If everyone appears cheerful and smiling in your office, you might assume your team is happy to work for you. What might shock you is that, in some cases, the opposite could be true! Now, it’s easy to assume the reasons might be down to you being a “bad boss” for example. Or that you aren’t paying them enough money.
But, what if I told you that the thing your staff hates about working for you the most is your office? Despite getting along with their co-workers, your employees might dislike their working environment. As a business leader, it’s crucial that your staff are happy and productive. If they aren’t, it can affect your bottom line and lead to high staff turnover.
Here are some of the things your staff might hate about your office but are too afraid to flag up:
It looks like an unfinished project
These days, it seems more companies are adopting the open, contemporary office look. Usually, that means ceilings that expose electrical wires and air conditioning ducts. Another telltale sign might include bland color schemes (i.e. black, white and gray). And the most common thing of all is the lack of internal walls, offices, and cubicles.
Some employers feel the open contemporary look is just what they need for a dynamic company. However, it can have a harmful effect on employees! Most people prefer to work in traditional offices and have some degree of privacy.
People are too loud
Imagine if you’re trying to concentrate on your work and all you can hear is someone’s loud voice! You’ll end up getting to a point where you wish they go work somewhere else!
I don’t need to cite research papers to tell you that noisy offices can hamper concentration at work! If you’re in the middle of an important project with a looming deadline, you need to focus. You can’t do that if you hear someone cracking jokes or bellowing down the phone!
Noise levels are one of the biggest complaints people have about working in an office. Sure, you can’t demand everyone work in silence – even in a library! But, you can try to find the right balance to keep everyone happy. For instance, you could build some “quiet rooms” in your office space for people to use.
The level of cleanliness is zero
Your staff will make a mess during their working days. Sometimes, that mess can even happen without them noticing. As a responsible employer, you must ensure their working environment is clean and safe.
Yes, there are some steps they can take to keep their workstations clean and safe. Ultimately, the responsibility falls down to the employer – you!
The good news is that resolving such problems is quite simple. All you need to do is hire a commercial cleaning firm that offers a regular service. You can learn more here about the types of services they could provide for your office.
Workers feel like they’re always watched by their colleagues
One of the distinct points to note about open-plan offices is the lack of privacy. Everyone (and I mean EVERYONE) can see what you’re doing at your desk. Even if your boss is some distance away and facing you, everyone else can look at what you’re up to on your computer.
There may be times where your staff needs privacy to carry out some of their tasks. For instance, your payroll team doesn’t want everyone to know what each person gets paid at your firm!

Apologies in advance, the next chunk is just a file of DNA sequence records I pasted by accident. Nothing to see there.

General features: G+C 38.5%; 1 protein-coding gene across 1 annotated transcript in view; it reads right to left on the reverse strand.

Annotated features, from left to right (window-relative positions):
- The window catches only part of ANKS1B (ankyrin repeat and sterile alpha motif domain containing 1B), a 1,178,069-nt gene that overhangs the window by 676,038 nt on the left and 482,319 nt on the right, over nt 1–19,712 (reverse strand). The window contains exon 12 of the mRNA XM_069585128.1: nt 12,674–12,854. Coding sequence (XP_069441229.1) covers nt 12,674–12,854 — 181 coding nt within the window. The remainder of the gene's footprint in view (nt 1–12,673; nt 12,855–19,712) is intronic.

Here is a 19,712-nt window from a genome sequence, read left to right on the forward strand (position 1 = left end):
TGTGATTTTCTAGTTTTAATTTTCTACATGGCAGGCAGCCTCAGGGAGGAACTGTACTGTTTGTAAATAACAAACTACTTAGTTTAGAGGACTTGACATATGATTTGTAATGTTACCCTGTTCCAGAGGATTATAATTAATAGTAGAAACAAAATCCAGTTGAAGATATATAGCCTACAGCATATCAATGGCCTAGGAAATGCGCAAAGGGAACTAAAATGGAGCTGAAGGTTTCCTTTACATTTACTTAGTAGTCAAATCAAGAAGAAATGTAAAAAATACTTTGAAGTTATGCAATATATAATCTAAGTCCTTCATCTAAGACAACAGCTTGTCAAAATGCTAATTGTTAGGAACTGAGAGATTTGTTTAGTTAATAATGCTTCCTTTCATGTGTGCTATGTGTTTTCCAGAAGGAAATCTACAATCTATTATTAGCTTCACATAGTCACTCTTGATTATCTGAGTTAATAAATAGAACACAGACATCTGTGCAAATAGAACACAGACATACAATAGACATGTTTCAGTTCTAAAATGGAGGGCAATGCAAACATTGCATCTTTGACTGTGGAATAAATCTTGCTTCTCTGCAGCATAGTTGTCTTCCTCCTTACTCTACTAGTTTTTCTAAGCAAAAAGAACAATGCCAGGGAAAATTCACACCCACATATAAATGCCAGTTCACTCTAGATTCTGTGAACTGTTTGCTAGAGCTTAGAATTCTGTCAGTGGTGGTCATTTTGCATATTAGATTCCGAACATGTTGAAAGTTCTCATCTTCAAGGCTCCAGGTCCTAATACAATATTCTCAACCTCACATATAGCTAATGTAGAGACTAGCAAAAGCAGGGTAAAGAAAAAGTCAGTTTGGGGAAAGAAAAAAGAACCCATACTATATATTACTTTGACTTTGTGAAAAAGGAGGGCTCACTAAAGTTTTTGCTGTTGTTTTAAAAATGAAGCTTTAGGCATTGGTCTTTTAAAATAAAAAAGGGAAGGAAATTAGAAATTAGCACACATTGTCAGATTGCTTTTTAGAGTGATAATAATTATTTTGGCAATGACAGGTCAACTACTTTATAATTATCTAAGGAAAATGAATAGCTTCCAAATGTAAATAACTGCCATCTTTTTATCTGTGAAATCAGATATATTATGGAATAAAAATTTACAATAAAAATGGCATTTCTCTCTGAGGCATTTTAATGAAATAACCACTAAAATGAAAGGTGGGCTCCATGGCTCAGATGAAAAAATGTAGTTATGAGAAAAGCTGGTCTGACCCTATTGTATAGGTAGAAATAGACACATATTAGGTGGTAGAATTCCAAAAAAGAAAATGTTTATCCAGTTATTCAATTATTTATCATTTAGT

Rather than have an open office approach to all teams, it’s important to offer some privacy. Even a simple thing like dividing walls between different departments can help.
There isn’t much natural daylight
Let’s face it: not everyone can have a desk next to a window! There will be employees that have to sit away from natural light sources. The trouble is, if you don’t have enough natural daylight flooding in, it can have a negative impact.
There are some ways around that problem. For a start, you could ensure window blinds remain open during the day. The windows themselves could get tinted to prevent UV rays from entering and to offer privacy. Another option is to invest in daylight bulbs if artificial lighting is the only choice.
If your office is at the top of a building, you could consider investing in some sun pipes that let in natural light.
People feel forced to listen to music
In some places like warehouses or outdoors areas, putting the radio on is a good motivator. Some bosses allow people to listen to music indoors in their offices. The thing is, not everyone will have the same taste in music!
As a result, they will feel forced to listen to R&B or pop music when they’re a fan of country and western! To solve that problem, the simple answer is to stop people listening to music aloud. Instead, they could use headphones connected to portable radios or MP3 players. Just so long as they keep the volume low, so others don’t hear the music, of course.
Lack of places to relax when taking a break
A recreation or lunchroom is a good place for staff to relax when they’re on a break. It also gives them the chance to catch up socially with their co-workers.
Standing outside in the car park isn’t the best of places to help one relax during a break. Think about creating a recreational room in your office space. As you can imagine, it needs to have some cooking facilities and seating. You may also want to install some entertainment like TVs, games consoles, and so forth.
Nothing is inspirational in your office
Last, but not least, it’s important to nurture each person’s creativity at your office; even if they have a non-creative job! Sometimes when we are working, we look around us to try and get some inspiration for our projects.
Think about ways you could make your office space more motivational and inspirational. Even walls painted in vibrant colors can inspire creativity in your staff.